Thanks for your helpful review. Does the Zune play WMA Lossless files natively?

Night Surfer on April 20, 2007 10:37 AM

No lossless on the Zune.The Zune SO needs to be Rockboxed!More formats, lossless/gapless/ free up the wifi.I agree with the review except for Enzo’s opinion of the sound quality.With my ears/headphones/music the sound quality is very good.One of the Zune’s strongpoints, I believe.

electrick_eye on April 20, 2007 10:52 AM

Hey, nice review Enzo… did you know that the zune software will convert .AVI’s? Just check the zune forum and the thread “Divx to Zune?” The workaround is kind of a pain but works nonethe less.

EnzoTen on April 20, 2007 12:20 PM

-NSWhat headphones are you using… The Zune is average on sound quality when played at moderate volumes, but falls flat and distorts when played at louder volumes with a good set of headphones.-EEFrom the review: Conversion of any video type can be done but almost all of the time third-party software must be used. However, the Zune software only recognizes MPEG4, WMV, and H.264 and will only convert from that.

Saminthehat on April 20, 2007 1:26 PM

How well does the Zune Sound Q. fare compared with the ZV:M?

Night Surfer on April 20, 2007 2:44 PM

ET – Shure E3c’s and Grado SR60′s. Both decent, but not “top of the line” headphones. Both are well burnt-in. I recently did a sound test with the Zune vs my new Kenwood HD30GB9. The Kenwood is spectacular w/ it’s built in amp but the Zune hung fairly well with it at the lower bitrates (128-160). The Kenwood was obviously clearly superior at the higher and lossless bitrates.Sam – I returned my ZVM and got the Zune for two reasons:Larger album art and better sound. ZVM has many more features though.

EnzoTen on April 20, 2007 3:54 PM

I used Senheiser HD650′s and a pair of V-Moda Vibez. I A/B the Zune against the iAudio X5 (320kbps MP3s) and CD player. The difference was definitely noticeable with the HD650 a little less noticeable with the vibes. The Zune’s extream highs and lows are not well definied against the X5 and a CD player. The Zen Vision:M fell somewhere in between the X5 and the Zune.

Night Surfer on April 21, 2007 1:33 PM

Ahh..HD650′s, very nice.We must agree to disagree then.It is difficult to argue a particular DAP’s quality without sounding like fanboy (I do not wish to sound like a fanboy).To my ears the Zune ranks high on the list of players I have owned in terms of pure SQ:1. Kenwood HD30GB92. Samsung YPZ53. Cowon X54. Zune5. iRiver6. ZVM and the rest…..I hope you get your hands on a Kenwood soon Enzo. I would love to see your review on it!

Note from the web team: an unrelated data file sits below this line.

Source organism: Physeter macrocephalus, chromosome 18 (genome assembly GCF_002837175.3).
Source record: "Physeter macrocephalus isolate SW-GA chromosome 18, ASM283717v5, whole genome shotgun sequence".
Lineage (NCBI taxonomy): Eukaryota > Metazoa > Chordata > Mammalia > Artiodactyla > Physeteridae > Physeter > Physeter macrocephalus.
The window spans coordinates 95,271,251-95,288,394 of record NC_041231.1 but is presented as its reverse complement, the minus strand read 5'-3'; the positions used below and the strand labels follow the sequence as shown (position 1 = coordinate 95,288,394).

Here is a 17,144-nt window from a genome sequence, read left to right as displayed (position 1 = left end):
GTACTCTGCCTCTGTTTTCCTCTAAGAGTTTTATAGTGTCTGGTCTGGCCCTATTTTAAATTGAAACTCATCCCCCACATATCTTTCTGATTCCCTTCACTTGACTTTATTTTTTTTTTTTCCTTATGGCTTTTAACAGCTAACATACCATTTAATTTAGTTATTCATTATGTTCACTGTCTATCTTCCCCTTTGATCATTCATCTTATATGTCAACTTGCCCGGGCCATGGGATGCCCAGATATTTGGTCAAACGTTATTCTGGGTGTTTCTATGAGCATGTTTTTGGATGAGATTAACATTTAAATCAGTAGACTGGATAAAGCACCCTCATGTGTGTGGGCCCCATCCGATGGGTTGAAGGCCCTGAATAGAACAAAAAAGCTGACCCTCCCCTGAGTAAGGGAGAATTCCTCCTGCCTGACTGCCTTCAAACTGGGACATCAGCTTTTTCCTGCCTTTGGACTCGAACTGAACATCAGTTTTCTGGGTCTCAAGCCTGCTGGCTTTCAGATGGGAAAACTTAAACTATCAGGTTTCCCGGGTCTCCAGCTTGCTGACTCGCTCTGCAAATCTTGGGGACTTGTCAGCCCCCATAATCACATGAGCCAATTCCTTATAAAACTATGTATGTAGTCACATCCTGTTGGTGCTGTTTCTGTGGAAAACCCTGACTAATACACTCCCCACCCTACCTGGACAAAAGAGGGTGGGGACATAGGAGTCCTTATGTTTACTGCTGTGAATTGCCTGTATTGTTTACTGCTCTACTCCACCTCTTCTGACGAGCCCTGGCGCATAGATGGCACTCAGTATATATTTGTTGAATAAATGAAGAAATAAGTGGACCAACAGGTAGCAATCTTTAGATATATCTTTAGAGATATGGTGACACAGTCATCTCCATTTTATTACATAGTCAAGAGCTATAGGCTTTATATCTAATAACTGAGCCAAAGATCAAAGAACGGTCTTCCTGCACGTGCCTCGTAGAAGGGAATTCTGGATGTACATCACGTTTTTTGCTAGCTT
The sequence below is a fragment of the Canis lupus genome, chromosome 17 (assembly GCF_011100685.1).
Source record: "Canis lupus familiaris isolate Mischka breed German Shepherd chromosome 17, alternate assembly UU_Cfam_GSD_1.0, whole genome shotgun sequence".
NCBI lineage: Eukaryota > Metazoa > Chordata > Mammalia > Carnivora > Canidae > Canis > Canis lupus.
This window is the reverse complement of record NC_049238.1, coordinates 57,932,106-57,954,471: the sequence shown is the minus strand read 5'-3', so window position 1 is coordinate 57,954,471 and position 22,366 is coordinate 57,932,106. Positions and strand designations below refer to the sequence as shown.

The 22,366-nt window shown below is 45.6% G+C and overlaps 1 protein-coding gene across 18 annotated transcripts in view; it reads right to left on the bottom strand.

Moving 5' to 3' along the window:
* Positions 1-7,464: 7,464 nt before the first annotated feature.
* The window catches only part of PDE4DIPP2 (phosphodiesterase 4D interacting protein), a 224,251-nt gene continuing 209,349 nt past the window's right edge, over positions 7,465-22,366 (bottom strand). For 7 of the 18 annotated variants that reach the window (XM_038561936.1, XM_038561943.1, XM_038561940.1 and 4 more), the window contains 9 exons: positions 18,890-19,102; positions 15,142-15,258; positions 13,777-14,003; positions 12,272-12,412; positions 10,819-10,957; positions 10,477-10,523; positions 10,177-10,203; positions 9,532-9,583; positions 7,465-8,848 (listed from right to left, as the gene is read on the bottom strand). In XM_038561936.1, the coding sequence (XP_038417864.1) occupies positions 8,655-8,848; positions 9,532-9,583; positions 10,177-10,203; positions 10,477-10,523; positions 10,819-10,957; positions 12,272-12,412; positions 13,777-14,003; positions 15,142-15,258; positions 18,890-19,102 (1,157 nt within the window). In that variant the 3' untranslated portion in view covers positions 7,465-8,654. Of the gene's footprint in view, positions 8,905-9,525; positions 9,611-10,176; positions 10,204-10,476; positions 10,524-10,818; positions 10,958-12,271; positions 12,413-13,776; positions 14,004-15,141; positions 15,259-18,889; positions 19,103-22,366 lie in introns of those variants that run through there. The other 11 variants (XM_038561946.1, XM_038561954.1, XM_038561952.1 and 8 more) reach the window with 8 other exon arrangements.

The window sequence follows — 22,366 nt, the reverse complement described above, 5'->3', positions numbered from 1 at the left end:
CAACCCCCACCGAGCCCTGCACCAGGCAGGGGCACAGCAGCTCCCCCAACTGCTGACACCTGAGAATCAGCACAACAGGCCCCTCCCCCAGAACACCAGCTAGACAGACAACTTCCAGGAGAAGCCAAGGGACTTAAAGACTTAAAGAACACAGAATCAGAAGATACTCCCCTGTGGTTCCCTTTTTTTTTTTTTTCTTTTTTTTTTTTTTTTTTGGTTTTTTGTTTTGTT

EnzoTen on April 21, 2007 4:31 PM

Agreed to disagree =)At least we are on the same page with the X5 sounding better than the Zune.I keep hearing everyone say great stuff about that kenwood… i may give in one of these days… they are just difficult to get without paying an arm and a leg.

saminthehat on April 21, 2007 5:12 PM

Thanks anyway! In all honesty, I myself won’t be able to tell the difference. I only asked the question for the benefit of other people.

M W on April 29, 2007 12:31 PM

I want a review the sandisk connect and view…. :(

DHC of VA on May 3, 2007 7:44 PM

Hey, I am an older non-savvy person who wants to condense my favorite music into a small container, while retaining the best possible sound. I would like a unit that is compatible with a Bose sound dock. I would like a unit that is easy to load my favorites onto and then to access. I would want a unit with which I could record live music. I’m really really new and ignorant about this…please help.

t-nine on May 6, 2007 12:29 PM

Good review, I’ll [hopefully] pick one up around boxing day…Too bad its not UMS….

Night Surfer on May 6, 2007 12:55 PM

I believe that there now exists a firmware or reg hack to allow drag and drop.

Gompers on May 8, 2007 10:15 PM

Would you go for this or the Creative Zen Vision: M? They’re the same price at Circuit City right now, and I’m faced with a choice.

K on May 27, 2007 7:45 PM

Gompers – might be too late for a useful comment, but I’d suggest a ZV:M until the Zune has been around longer and has more of its kinks worked out. I was lucky and had an iPod for over 2.5 yrs with no big problems, and am replacing it with a ZV:M because I’ve read a bunch of reviews saying that the Zune needs a lot of improvement in its software. it sounds like a promising product that was released too soon.

zibaba on May 30, 2007 9:14 PM

I love this thing. Plan on picking one up tomorow and hacking it.

stanstan009 on June 8, 2007 12:39 PM

About How Many Photos, Videos, And Music can the Zune Hold?

TurboFool on June 14, 2007 7:01 PM

stanstan009: That’s honestly a relatively useless question. What resolution of photo and how highly-compressed? What video codec, bitrate, and length of video? What bitrate and length of audio? I’m always bothered when players make claims as to how many of this, this, and this they can hold, as those numbers have no comparison whatsoever to my own library.And it’ll hold the same as any other 30GB player. Look at an iPod’s claims and it’s the same.